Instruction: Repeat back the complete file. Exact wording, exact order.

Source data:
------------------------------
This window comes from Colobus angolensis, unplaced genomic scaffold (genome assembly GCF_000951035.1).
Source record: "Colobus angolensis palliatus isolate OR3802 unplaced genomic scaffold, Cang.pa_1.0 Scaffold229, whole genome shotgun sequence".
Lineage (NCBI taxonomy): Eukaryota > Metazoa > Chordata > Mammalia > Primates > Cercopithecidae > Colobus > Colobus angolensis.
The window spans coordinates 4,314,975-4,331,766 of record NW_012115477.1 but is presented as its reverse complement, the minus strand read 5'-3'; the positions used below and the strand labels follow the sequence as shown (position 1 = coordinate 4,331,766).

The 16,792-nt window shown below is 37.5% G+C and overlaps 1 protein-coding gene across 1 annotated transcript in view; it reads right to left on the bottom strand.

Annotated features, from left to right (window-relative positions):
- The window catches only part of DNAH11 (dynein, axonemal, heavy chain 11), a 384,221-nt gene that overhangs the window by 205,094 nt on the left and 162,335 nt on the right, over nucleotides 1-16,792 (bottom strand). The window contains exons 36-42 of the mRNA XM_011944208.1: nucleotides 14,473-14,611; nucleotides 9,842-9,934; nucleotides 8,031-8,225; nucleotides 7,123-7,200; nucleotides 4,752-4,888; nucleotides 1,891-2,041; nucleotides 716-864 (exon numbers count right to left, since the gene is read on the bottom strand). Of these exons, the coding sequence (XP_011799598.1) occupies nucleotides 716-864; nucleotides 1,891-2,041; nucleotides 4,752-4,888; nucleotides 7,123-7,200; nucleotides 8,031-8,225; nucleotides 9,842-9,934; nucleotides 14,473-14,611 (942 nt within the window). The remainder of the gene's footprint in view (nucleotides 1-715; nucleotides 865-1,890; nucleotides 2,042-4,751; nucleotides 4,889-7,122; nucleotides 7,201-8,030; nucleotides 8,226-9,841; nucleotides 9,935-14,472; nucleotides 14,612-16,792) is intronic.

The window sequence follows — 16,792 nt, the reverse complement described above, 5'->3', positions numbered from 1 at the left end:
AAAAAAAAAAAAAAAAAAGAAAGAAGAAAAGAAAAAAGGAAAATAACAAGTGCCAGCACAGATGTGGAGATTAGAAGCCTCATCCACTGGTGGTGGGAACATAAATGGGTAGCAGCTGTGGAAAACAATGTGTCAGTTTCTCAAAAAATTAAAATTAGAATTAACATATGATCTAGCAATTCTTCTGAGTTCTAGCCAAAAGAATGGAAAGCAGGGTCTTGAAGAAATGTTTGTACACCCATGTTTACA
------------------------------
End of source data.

This window comes from Colobus angolensis, unplaced genomic scaffold (genome assembly GCF_000951035.1).
Source record: "Colobus angolensis palliatus isolate OR3802 unplaced genomic scaffold, Cang.pa_1.0 Scaffold229, whole genome shotgun sequence".
Lineage (NCBI taxonomy): Eukaryota > Metazoa > Chordata > Mammalia > Primates > Cercopithecidae > Colobus > Colobus angolensis.
The window spans coordinates 4,314,975-4,331,766 of record NW_012115477.1 but is presented as its reverse complement, the minus strand read 5'-3'; the positions used below and the strand labels follow the sequence as shown (position 1 = coordinate 4,331,766).

The 16,792-nt window shown below is 37.5% G+C and overlaps 1 protein-coding gene across 1 annotated transcript in view; it reads right to left on the bottom strand.

Annotated features, from left to right (window-relative positions):
- The window catches only part of DNAH11 (dynein, axonemal, heavy chain 11), a 384,221-nt gene that overhangs the window by 205,094 nt on the left and 162,335 nt on the right, over nucleotides 1-16,792 (bottom strand). The window contains exons 36-42 of the mRNA XM_011944208.1: nucleotides 14,473-14,611; nucleotides 9,842-9,934; nucleotides 8,031-8,225; nucleotides 7,123-7,200; nucleotides 4,752-4,888; nucleotides 1,891-2,041; nucleotides 716-864 (exon numbers count right to left, since the gene is read on the bottom strand). Of these exons, the coding sequence (XP_011799598.1) occupies nucleotides 716-864; nucleotides 1,891-2,041; nucleotides 4,752-4,888; nucleotides 7,123-7,200; nucleotides 8,031-8,225; nucleotides 9,842-9,934; nucleotides 14,473-14,611 (942 nt within the window). The remainder of the gene's footprint in view (nucleotides 1-715; nucleotides 865-1,890; nucleotides 2,042-4,751; nucleotides 4,889-7,122; nucleotides 7,201-8,030; nucleotides 8,226-9,841; nucleotides 9,935-14,472; nucleotides 14,612-16,792) is intronic.

The window sequence follows — 16,792 nt, the reverse complement described above, 5'->3', positions numbered from 1 at the left end:
AAAAAAAAAAAAAAAAAAGAAAGAAGAAAAGAAAAAAGGAAAATAACAAGTGCCAGCACAGATGTGGAGATTAGAAGCCTCATCCACTGGTGGTGGGAACATAAATGGGTAGCAGCTGTGGAAAACAATGTGTCAGTTTCTCAAAAAATTAAAATTAGAATTAACATATGATCTAGCAATTCTTCTGAGTTCTAGCCAAAAGAATGGAAAGCAGGGTCTTGAAGAAATGTTTGTACACCCATGTTTACA